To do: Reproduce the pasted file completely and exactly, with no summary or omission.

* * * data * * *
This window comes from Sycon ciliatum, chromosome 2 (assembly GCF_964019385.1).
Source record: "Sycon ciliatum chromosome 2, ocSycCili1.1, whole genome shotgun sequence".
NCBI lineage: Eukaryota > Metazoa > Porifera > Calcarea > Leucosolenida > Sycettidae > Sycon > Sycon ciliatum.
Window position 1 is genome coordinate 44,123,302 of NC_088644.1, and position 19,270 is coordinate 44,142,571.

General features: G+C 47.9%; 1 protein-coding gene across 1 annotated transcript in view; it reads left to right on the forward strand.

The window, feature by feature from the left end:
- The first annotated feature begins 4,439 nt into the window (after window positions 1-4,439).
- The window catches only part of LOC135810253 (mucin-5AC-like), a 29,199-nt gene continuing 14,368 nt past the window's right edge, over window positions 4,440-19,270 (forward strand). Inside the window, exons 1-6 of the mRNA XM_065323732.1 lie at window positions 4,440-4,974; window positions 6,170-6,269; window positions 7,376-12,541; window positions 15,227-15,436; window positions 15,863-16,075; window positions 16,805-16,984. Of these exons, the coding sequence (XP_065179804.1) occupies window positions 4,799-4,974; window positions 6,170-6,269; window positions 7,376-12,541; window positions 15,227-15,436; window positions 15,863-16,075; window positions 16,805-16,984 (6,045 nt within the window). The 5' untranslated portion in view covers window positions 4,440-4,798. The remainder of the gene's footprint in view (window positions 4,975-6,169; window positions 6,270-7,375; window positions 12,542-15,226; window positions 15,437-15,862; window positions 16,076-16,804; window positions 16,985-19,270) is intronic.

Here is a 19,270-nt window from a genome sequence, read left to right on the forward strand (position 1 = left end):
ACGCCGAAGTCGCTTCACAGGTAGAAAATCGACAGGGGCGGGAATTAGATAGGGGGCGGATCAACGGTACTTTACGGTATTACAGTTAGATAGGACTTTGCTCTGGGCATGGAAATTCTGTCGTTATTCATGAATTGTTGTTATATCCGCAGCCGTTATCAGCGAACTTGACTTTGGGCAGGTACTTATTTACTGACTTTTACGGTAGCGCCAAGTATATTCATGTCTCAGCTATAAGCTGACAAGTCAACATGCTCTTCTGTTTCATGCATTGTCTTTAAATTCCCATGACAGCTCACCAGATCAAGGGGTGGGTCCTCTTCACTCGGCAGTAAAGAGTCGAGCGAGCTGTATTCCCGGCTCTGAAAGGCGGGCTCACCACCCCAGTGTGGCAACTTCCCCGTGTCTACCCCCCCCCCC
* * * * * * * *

This window comes from Sycon ciliatum, chromosome 2 (assembly GCF_964019385.1).
Source record: "Sycon ciliatum chromosome 2, ocSycCili1.1, whole genome shotgun sequence".
NCBI lineage: Eukaryota > Metazoa > Porifera > Calcarea > Leucosolenida > Sycettidae > Sycon > Sycon ciliatum.
Window position 1 is genome coordinate 44,123,302 of NC_088644.1, and position 19,270 is coordinate 44,142,571.

General features: G+C 47.9%; 1 protein-coding gene across 1 annotated transcript in view; it reads left to right on the forward strand.

The window, feature by feature from the left end:
- The first annotated feature begins 4,439 nt into the window (after window positions 1-4,439).
- The window catches only part of LOC135810253 (mucin-5AC-like), a 29,199-nt gene continuing 14,368 nt past the window's right edge, over window positions 4,440-19,270 (forward strand). Inside the window, exons 1-6 of the mRNA XM_065323732.1 lie at window positions 4,440-4,974; window positions 6,170-6,269; window positions 7,376-12,541; window positions 15,227-15,436; window positions 15,863-16,075; window positions 16,805-16,984. Of these exons, the coding sequence (XP_065179804.1) occupies window positions 4,799-4,974; window positions 6,170-6,269; window positions 7,376-12,541; window positions 15,227-15,436; window positions 15,863-16,075; window positions 16,805-16,984 (6,045 nt within the window). The 5' untranslated portion in view covers window positions 4,440-4,798. The remainder of the gene's footprint in view (window positions 4,975-6,169; window positions 6,270-7,375; window positions 12,542-15,226; window positions 15,437-15,862; window positions 16,076-16,804; window positions 16,985-19,270) is intronic.

Here is a 19,270-nt window from a genome sequence, read left to right on the forward strand (position 1 = left end):
ACGCCGAAGTCGCTTCACAGGTAGAAAATCGACAGGGGCGGGAATTAGATAGGGGGCGGATCAACGGTACTTTACGGTATTACAGTTAGATAGGACTTTGCTCTGGGCATGGAAATTCTGTCGTTATTCATGAATTGTTGTTATATCCGCAGCCGTTATCAGCGAACTTGACTTTGGGCAGGTACTTATTTACTGACTTTTACGGTAGCGCCAAGTATATTCATGTCTCAGCTATAAGCTGACAAGTCAACATGCTCTTCTGTTTCATGCATTGTCTTTAAATTCCCATGACAGCTCACCAGATCAAGGGGTGGGTCCTCTTCACTCGGCAGTAAAGAGTCGAGCGAGCTGTATTCCCGGCTCTGAAAGGCGGGCTCACCACCCCAGTGTGGCAACTTCCCCGTGTCTACCCCCCCCCCC